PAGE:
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Don’t wait to get a flu shot, doctors urge | TribLIVE.com
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Don’t wait to get a flu shot, doctors urge

Tribune-Review
| Tuesday, September 25, 2018 6:12 p.m

Doctors are urging patients to get the flu vaccine earlier this year in an effort to get more people vaccinated before the worst of the flu season.

Typically, patients are advised to make sure they are vaccinated by the end of November, but medical professionals have bumped that date up.

“All individuals (older than) 6 months old should receive the vaccine, ideally, by the end of October,” said Dr. Carol Fox, chief medical officer with Excela Health. “It does take two weeks to develop antibodies, so the October date should allow you to develop immunity prior to peak flu season in our area.”

The flu season typically runs from the beginning of October to May. Not only can getting the vaccine prevent someone from getting the flu, but it can help lesson symptoms if infected. Individuals are still urged to get the vaccine even after October.

There were nearly 122,000 flu cases and nearly 260 flu-related deaths in Pennsylvania last flu season, according to the state Department of Health. Those numbers were due mostly to a severe flu strain called H3N2.

“The flu virus is a very resilient virus, and there’s always surprises and unpredictability,” said Pittsburgh-based infectious disease expert Dr. Amesh Adalja.

Adalja said it doesn’t appear that H3N2 will be as significant this year, especially since it has been incorporated into vaccines, but it’s too early to predict exactly what strains will be the most prevalent.

The Centers for Disease Control and Prevention identified two A strains and two B strains of the virus that are included in this year’s vaccine. Those are:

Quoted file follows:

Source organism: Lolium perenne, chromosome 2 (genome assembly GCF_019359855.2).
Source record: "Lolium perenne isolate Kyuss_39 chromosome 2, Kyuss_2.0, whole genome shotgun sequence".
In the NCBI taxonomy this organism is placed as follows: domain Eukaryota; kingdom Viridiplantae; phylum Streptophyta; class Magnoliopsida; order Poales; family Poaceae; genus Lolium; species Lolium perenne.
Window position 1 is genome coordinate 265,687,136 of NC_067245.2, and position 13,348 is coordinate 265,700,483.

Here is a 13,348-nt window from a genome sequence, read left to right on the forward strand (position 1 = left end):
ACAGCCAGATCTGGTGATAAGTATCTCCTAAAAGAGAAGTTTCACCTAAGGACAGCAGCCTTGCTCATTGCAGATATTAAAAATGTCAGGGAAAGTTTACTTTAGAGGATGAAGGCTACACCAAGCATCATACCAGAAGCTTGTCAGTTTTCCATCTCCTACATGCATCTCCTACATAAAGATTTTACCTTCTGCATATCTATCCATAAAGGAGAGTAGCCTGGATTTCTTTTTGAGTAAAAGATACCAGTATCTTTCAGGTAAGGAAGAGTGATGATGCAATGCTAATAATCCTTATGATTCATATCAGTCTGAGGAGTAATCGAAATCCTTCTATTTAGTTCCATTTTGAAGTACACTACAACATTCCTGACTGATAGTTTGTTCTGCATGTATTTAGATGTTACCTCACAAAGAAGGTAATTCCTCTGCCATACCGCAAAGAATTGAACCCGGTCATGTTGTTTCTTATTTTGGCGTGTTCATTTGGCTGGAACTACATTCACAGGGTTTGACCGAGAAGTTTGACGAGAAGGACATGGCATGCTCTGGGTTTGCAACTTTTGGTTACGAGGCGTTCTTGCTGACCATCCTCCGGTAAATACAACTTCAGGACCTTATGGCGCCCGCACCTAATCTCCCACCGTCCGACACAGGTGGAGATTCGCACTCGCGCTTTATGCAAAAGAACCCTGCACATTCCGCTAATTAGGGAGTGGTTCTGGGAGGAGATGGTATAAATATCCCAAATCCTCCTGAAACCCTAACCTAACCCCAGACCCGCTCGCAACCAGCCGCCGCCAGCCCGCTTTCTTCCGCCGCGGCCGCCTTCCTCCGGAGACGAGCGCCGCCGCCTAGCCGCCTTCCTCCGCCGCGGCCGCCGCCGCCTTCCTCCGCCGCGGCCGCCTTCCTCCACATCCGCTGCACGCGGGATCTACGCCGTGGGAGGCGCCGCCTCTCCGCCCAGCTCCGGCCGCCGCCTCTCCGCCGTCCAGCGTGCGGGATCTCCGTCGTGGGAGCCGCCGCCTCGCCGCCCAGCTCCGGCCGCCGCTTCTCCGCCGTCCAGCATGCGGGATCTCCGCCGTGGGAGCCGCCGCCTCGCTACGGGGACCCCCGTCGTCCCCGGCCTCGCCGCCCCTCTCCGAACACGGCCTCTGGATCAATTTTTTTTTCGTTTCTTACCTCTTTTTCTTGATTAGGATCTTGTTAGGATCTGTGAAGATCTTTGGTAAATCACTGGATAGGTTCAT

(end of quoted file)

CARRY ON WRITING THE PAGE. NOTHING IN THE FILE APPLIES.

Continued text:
• A/Michigan/45/2015 (H1N1) pdm09-like virus

• A/Singapore/INFIMH-16-0019/2016 A(H3N2)-like virus (updated)

• B/Colorado/06/2017-like (Victoria lineage) virus (updated)

• B/Phuket/3073/2013-like (Yamagata lineage) virus

Dr. Richard Zimmerman, professor of family medicine and public health at the University of Pittsburgh, said adults should consider getting the egg-free vaccine this year because research has shown it’s anywhere from 10 percent to 30 percent more effective.

“The more you grow things in eggs, the more mutations you have to make in the virus,” Zimmerman said.

Zimmerman said the egg-based vaccine still works best for children.

The CDC is recommending the nasal vaccine because it appears to be more effective against H1N1 strains of the virus than the vaccines were for the past two years.

Adalja said it’s important that people understand common misconceptions of the vaccine — such as the idea that getting the vaccine will make you sick.

“The flu vaccine doesn’t cause the flu,” he said. “Most people when they get vaccinated for influenza are getting vaccinated right into the respiratory virus season.”

Adalja said it’s often just a coincidence if someone gets sick a few days after getting the vaccine.

Dr. Brian Lamb, who practices internal medicine at West Penn Medical Associates, said patients should know they can go to their doctor’s office for a vaccine without much notice. They typically don’t have to make an appointment and wait.

Lamb said last year hospitals and urgent care centers were inundated with people who had the flu. He said to avoid those situations a patient’s first move should be to call their doctor and try to get in with them.

“The biggest thing is, from a primary care standpoint, we try to make sure we have appointments available,” he said. “Avoid going to emergency room — contact your doctor first to see about coming in.”

Aside from the vaccine, individuals should practice good hand washing, cough into their elbow instead of hands and stay home when they are sick.

“A lot of people tend to think they are immune to the flu — no one is,” he said.

Emily Balser is a Tribune-Review staff writer. You can contact Emily at 724-226-4680, emilybalser@tribweb.com or via Twitter @emilybalser.


27126717933810f0a82ebf3943c8aa4833bf383a94d5
FILE - In this Jan. 12, 2018, file photo, Ana Martinez, a medical assistant at the Sea Mar Community Health Center, gives a patient a flu shot in Seattle. Researchers found in a study of credit reports that more than 2 percent of adults had medical bills under $200 sent to a collections agency. More than half of the annual medical collections were for less than $600, according to the study, which examined 2016 credit reports for more than 4 million unidentified people. (AP Photo/Ted S. Warren, File)
27126724870288a1995fb3914a61aca3dfc627ffb1df
In this Feb. 7, 2018 file photo, a nurse prepares a flu shot at the Salvation Army in Atlanta.
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